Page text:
Perhaps he feared that the comedic aspect of Juventus’ new logo may not ring loudly enough with those who beheld it.
Maybe that’s why club president Andrea Agnelli thought to add some risible embellishments of his own.
So he invites us to believe, for example, that the people behind this creation took an entire year to come up with it. I don’t know how long lunch and tea breaks last at the design agency in question but the daily queue of job applicants there must stretch twice around the block.
But wait, Sr Agnelli still has his best punchline to come.
“This new logo is a symbol of the Juventus way of living,” he declared.
Even by the standards of the corporate-speak Fun Factory, this is a non sequitur in a league of its own. Perhaps we’re meant to stare fiercely at the new design for several minutes and eventually take the hint that Turineses are so rich and sophisticated that they not only snort their coke lines two at a time but even put a bend in them, for artistic effect.
Well can you come up with something that better hides the embarrassment of a naked monarch raving about his new clothes?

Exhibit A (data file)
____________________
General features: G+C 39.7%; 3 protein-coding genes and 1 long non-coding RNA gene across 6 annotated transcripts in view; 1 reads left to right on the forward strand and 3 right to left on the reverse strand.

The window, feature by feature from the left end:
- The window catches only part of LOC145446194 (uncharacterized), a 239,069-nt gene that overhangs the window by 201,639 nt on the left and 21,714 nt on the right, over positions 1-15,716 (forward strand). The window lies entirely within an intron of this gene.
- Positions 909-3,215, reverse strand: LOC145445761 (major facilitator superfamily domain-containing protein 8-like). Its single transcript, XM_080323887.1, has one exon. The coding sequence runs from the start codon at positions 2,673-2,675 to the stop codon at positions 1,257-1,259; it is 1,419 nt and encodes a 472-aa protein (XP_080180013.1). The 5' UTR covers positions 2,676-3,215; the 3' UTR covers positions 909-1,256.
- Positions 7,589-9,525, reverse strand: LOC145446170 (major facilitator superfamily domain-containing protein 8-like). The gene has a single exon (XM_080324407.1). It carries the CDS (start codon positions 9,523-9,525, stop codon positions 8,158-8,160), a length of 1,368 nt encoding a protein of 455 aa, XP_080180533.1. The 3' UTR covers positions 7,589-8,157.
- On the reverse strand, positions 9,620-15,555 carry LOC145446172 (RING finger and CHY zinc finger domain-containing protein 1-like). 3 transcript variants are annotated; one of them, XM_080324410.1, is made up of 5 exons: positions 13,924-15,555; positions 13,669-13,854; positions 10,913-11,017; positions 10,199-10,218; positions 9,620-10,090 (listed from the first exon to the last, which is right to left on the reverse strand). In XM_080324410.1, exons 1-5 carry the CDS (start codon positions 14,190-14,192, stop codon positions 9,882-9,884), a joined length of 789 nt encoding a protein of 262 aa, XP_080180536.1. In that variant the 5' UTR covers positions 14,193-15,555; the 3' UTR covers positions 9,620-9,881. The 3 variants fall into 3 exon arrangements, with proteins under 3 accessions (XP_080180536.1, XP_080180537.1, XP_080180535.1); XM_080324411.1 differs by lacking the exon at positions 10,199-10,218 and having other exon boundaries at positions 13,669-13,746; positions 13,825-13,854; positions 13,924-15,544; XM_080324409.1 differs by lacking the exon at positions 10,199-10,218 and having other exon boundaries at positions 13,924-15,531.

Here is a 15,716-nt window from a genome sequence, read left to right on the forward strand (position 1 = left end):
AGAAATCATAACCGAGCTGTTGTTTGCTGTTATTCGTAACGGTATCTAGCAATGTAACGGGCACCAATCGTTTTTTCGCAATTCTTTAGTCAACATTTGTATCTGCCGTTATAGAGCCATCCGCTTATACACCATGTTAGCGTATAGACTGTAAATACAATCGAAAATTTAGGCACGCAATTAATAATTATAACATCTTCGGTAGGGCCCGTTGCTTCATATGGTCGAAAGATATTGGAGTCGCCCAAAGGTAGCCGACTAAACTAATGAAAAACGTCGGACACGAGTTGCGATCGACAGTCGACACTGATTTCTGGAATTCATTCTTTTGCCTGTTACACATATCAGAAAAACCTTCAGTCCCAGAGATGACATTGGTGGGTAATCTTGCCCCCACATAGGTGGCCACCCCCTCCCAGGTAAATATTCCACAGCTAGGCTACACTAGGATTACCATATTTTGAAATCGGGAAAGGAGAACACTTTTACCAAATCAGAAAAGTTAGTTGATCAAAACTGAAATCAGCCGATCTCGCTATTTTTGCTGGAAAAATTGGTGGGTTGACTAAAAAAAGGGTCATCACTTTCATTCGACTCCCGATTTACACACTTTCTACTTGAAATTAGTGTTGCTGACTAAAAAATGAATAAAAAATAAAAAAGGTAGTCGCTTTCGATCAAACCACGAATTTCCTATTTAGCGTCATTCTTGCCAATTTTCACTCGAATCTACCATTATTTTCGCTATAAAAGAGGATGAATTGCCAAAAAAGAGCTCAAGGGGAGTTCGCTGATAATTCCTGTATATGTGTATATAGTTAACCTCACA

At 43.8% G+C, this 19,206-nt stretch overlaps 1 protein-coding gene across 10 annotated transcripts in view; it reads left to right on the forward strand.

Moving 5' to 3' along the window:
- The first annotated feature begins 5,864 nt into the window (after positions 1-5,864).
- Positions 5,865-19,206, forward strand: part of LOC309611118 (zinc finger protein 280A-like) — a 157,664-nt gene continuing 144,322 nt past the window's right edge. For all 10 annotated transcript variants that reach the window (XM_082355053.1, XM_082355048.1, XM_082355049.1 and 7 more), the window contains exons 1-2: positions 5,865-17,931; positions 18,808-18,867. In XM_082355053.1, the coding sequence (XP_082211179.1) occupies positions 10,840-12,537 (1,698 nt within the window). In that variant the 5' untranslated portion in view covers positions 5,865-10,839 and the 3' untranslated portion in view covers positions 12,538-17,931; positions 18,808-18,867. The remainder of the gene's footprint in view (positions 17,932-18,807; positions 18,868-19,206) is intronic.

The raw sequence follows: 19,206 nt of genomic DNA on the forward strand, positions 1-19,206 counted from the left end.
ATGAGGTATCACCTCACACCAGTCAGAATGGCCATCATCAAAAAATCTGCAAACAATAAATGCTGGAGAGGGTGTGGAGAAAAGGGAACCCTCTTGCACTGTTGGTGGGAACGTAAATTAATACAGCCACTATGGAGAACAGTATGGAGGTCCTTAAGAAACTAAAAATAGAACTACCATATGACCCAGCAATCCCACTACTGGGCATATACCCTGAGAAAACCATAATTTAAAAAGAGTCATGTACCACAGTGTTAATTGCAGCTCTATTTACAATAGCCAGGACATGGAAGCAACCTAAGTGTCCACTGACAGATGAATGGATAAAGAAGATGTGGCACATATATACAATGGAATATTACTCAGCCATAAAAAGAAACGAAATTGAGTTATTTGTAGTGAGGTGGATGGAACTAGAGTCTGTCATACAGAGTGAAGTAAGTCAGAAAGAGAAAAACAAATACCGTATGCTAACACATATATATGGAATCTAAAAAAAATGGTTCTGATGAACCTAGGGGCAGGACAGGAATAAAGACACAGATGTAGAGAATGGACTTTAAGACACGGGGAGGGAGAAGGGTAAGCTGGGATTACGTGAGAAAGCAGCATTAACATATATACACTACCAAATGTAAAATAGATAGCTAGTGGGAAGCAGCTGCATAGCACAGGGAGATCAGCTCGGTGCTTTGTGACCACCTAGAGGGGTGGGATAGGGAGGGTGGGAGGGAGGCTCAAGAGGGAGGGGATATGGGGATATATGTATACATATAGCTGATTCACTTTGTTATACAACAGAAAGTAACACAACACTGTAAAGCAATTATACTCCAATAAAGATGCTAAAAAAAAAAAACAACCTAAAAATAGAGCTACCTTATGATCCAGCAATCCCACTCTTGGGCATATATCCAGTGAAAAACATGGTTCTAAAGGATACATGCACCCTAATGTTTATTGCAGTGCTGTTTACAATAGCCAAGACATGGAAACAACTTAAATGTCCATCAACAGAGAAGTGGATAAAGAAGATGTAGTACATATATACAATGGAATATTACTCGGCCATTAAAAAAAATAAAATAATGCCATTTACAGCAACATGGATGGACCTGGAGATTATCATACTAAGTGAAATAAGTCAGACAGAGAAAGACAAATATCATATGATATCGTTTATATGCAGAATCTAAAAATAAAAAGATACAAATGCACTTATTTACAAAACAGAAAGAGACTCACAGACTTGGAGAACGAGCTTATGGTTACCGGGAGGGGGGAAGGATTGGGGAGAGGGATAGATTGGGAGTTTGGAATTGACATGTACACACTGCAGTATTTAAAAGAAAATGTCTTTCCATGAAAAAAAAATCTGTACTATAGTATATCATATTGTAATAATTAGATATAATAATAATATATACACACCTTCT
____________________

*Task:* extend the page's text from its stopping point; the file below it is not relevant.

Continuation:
Take away the club name and this facile etching belongs on a rusty nail above a back street martial arts club in a town that’s seen better days.
Set against a backdrop of its predecessors, you wonder how its creators had the nerve to submit an invoice. Say this for those who once encouraged us to talk less about ‘crests’ and more about the ugly word ‘logos’ – they saw what was coming.
Odd people, designers. Give them a football kit to design and there isn’t a software gizmo they don’t employ in churning out a three-piece that’s not so much busy as hyperactive, yet invite them to create a visual interpretation of a proud city and a sporting institution and they give every impression they couldn’t be bothered.
‘Juventus’ is the Latin word for ‘youth’. From this point on, however, it will be hard not to see it as the Italian word for “Someone saw us coming…”